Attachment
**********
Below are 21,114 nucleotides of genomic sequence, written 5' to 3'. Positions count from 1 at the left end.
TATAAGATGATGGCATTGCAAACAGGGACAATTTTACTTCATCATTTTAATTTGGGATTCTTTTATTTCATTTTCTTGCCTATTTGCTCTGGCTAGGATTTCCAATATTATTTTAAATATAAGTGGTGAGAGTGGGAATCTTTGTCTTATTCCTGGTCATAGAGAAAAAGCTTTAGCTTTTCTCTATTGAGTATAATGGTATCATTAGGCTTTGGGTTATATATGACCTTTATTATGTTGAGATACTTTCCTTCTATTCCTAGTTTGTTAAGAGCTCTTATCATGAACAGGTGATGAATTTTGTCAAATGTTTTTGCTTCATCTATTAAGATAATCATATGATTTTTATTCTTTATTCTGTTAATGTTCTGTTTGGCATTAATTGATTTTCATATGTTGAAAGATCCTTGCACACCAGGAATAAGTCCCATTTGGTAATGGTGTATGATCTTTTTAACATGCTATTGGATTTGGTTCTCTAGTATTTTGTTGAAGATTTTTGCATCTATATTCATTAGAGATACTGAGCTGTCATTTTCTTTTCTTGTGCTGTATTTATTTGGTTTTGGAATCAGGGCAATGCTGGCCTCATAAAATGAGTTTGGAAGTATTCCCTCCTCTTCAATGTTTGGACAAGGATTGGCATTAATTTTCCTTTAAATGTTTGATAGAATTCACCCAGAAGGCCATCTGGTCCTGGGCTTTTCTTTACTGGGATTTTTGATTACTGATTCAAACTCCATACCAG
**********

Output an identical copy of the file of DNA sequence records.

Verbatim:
Below are 21,114 nucleotides of genomic sequence, written 5' to 3'. Positions count from 1 at the left end.
TATAAGATGATGGCATTGCAAACAGGGACAATTTTACTTCATCATTTTAATTTGGGATTCTTTTATTTCATTTTCTTGCCTATTTGCTCTGGCTAGGATTTCCAATATTATTTTAAATATAAGTGGTGAGAGTGGGAATCTTTGTCTTATTCCTGGTCATAGAGAAAAAGCTTTAGCTTTTCTCTATTGAGTATAATGGTATCATTAGGCTTTGGGTTATATATGACCTTTATTATGTTGAGATACTTTCCTTCTATTCCTAGTTTGTTAAGAGCTCTTATCATGAACAGGTGATGAATTTTGTCAAATGTTTTTGCTTCATCTATTAAGATAATCATATGATTTTTATTCTTTATTCTGTTAATGTTCTGTTTGGCATTAATTGATTTTCATATGTTGAAAGATCCTTGCACACCAGGAATAAGTCCCATTTGGTAATGGTGTATGATCTTTTTAACATGCTATTGGATTTGGTTCTCTAGTATTTTGTTGAAGATTTTTGCATCTATATTCATTAGAGATACTGAGCTGTCATTTTCTTTTCTTGTGCTGTATTTATTTGGTTTTGGAATCAGGGCAATGCTGGCCTCATAAAATGAGTTTGGAAGTATTCCCTCCTCTTCAATGTTTGGACAAGGATTGGCATTAATTTTCCTTTAAATGTTTGATAGAATTCACCCAGAAGGCCATCTGGTCCTGGGCTTTTCTTTACTGGGATTTTTGATTACTGATTCAAACTCCATACCAG